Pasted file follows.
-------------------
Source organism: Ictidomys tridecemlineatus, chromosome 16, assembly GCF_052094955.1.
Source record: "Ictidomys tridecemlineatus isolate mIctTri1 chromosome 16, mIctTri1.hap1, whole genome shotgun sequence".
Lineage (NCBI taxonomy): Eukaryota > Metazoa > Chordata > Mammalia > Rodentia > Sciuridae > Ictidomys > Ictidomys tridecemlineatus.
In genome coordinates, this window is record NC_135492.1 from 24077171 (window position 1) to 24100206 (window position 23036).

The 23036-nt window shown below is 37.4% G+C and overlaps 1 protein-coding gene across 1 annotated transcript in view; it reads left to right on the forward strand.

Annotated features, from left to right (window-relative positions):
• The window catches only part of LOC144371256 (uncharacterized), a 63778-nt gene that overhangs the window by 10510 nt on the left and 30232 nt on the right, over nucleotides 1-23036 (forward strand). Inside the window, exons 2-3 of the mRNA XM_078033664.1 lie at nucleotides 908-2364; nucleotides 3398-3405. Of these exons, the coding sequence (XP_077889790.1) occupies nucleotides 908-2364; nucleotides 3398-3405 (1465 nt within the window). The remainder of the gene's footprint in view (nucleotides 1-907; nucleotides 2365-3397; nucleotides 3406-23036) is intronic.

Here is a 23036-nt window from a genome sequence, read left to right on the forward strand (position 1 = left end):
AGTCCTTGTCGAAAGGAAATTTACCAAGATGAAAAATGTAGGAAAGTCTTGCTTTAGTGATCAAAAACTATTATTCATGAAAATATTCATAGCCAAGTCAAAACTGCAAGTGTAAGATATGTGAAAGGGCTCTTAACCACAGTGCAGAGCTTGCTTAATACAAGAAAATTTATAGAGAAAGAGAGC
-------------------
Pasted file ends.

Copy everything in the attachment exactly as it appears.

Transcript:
Source organism: Ictidomys tridecemlineatus, chromosome 16, assembly GCF_052094955.1.
Source record: "Ictidomys tridecemlineatus isolate mIctTri1 chromosome 16, mIctTri1.hap1, whole genome shotgun sequence".
Lineage (NCBI taxonomy): Eukaryota > Metazoa > Chordata > Mammalia > Rodentia > Sciuridae > Ictidomys > Ictidomys tridecemlineatus.
In genome coordinates, this window is record NC_135492.1 from 24077171 (window position 1) to 24100206 (window position 23036).

The 23036-nt window shown below is 37.4% G+C and overlaps 1 protein-coding gene across 1 annotated transcript in view; it reads left to right on the forward strand.

Annotated features, from left to right (window-relative positions):
• The window catches only part of LOC144371256 (uncharacterized), a 63778-nt gene that overhangs the window by 10510 nt on the left and 30232 nt on the right, over nucleotides 1-23036 (forward strand). Inside the window, exons 2-3 of the mRNA XM_078033664.1 lie at nucleotides 908-2364; nucleotides 3398-3405. Of these exons, the coding sequence (XP_077889790.1) occupies nucleotides 908-2364; nucleotides 3398-3405 (1465 nt within the window). The remainder of the gene's footprint in view (nucleotides 1-907; nucleotides 2365-3397; nucleotides 3406-23036) is intronic.

Here is a 23036-nt window from a genome sequence, read left to right on the forward strand (position 1 = left end):
AGTCCTTGTCGAAAGGAAATTTACCAAGATGAAAAATGTAGGAAAGTCTTGCTTTAGTGATCAAAAACTATTATTCATGAAAATATTCATAGCCAAGTCAAAACTGCAAGTGTAAGATATGTGAAAGGGCTCTTAACCACAGTGCAGAGCTTGCTTAATACAAGAAAATTTATAGAGAAAGAGAGC